And if one looks closely at the door handle of these original doors one will see the wood directly behind the handle is worn away – from thousands of people over the years entering the winery. And if you look a bit closer at the bottom of the left door you will see a perfectly round but very charred piece of wood. During the fire in 2006, gas powered exhaust fans were setup in what was left of the original winery – keeping the interior well ventilated. One of the fans had vibrated around so that its exhaust pipe was directly against the front door – David noticed it had started to burn into the door and quickly re-positioned the fan.
One glass is included with each tasting and unlike some wineries, a previously wrapped complimentary clean glass is provided after your taste, rather than the spotty, wine stained glass used during your actual tasting. Silver Oak always has older releases available for purchase – many in large format bottles.
While general tastings are by walk-in, tours are offered on an appointment only basis as are food and wine pairings and the vertical tasting of select library wines.
We have driven into the winery or past the driveway at times with cars filling the parking lot and spilling out onto Oakville Cross Road. These are release day events. These events are extremely popular but were not always this way. In the early days when Silver Oak would release their wines, a handful of people would show up for the parties, according to David mostly restaurant owners or employees wanting to purchase large format bottles. He remembers in the early years that approximately 50 people would show up – increasing dramatically during the subsequent years. One of their earliest release days was held in 1985.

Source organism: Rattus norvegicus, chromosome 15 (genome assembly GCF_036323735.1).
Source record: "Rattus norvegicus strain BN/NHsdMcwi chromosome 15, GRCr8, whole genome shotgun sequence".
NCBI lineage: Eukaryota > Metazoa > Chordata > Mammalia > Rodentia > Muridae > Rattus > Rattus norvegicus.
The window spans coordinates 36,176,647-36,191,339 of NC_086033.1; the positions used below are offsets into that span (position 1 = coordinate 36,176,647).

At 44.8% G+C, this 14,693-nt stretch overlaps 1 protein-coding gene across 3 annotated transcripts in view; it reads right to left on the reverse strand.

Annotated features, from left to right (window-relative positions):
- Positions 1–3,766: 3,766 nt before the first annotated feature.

David recalls one year walking into the winery in the morning and finding someone already there – with plans to spend the night on the property in anticipation of being at the release party the next day. And for these first events, Silver Oak experienced perhaps what is most reminiscent of early iPhone release mania – people camping out over night to be the first in line to try the new wines. Their release parties are more controlled these days – no one is allowed to camp out overnight on the property – but they are still sizable with often over 2,000 people attending. This event has become so popular that several other wineries even plan their own events to coincide with Silver Oak’s release day.
And milestone parties are hosted for special anniversary years including their 45th anniversary party (which we drove by but did not attend); this was clearly epic with cars parked up and down Oakville Cross Road. In 2022 we will definitely be attending their historic 50th anniversary event.
Also noteworthy is well known wine-focused and prolific artist Thomas Arvid has attended Silver Oak’s release parties for 20+ years; he paints live on site. For the first time in their history, in 2020 Silver Oak did not hold a live release party at the Oakville Winery, rather it was held virtually.
And these events are a great time for friends and family to get together, meet the Silver Oak family and enjoy the latest wine offerings along with live music and plenty of food. The release of Silver Oak’s Alexander Cabernet Sauvignon is always the first Saturday in August and the release of their Oakville Cabernet Sauvignon is always the first Saturday in February.